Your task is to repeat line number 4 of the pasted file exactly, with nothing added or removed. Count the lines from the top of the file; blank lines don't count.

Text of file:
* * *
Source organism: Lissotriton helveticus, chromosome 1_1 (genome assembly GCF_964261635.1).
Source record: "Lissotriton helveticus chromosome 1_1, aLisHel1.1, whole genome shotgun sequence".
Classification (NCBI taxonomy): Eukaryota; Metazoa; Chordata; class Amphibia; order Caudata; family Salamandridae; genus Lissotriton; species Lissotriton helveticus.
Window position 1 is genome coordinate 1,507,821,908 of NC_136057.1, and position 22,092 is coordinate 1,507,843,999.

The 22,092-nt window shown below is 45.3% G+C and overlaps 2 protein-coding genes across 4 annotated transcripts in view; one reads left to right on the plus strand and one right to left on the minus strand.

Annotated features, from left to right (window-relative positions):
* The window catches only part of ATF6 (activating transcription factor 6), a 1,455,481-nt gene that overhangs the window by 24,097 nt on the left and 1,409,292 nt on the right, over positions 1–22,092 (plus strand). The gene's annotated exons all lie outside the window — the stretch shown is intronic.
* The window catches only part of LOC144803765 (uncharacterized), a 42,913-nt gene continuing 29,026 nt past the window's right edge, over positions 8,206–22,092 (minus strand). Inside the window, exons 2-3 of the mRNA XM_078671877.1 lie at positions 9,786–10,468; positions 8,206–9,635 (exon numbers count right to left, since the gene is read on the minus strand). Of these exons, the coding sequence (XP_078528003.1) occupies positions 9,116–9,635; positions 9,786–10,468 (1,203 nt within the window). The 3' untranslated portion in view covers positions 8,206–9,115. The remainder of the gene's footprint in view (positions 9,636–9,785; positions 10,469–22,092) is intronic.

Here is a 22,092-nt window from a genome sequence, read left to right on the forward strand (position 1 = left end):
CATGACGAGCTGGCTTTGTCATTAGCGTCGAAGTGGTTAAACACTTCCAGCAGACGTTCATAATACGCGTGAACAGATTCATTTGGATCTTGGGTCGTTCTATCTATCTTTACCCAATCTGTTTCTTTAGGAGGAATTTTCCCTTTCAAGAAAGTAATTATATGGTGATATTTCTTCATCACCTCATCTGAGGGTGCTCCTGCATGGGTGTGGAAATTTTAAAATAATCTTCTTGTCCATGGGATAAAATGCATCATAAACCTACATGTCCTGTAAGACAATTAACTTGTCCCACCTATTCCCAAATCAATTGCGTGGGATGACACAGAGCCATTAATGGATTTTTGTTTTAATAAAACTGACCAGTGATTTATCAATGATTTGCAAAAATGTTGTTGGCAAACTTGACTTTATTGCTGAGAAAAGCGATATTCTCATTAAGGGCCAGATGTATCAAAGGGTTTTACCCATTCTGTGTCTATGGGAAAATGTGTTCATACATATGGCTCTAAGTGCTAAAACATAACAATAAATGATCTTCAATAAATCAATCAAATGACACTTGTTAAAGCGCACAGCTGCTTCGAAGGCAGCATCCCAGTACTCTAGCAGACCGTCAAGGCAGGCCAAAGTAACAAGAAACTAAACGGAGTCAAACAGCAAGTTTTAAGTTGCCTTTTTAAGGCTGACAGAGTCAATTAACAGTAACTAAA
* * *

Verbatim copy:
Window position 1 is genome coordinate 1,507,821,908 of NC_136057.1, and position 22,092 is coordinate 1,507,843,999.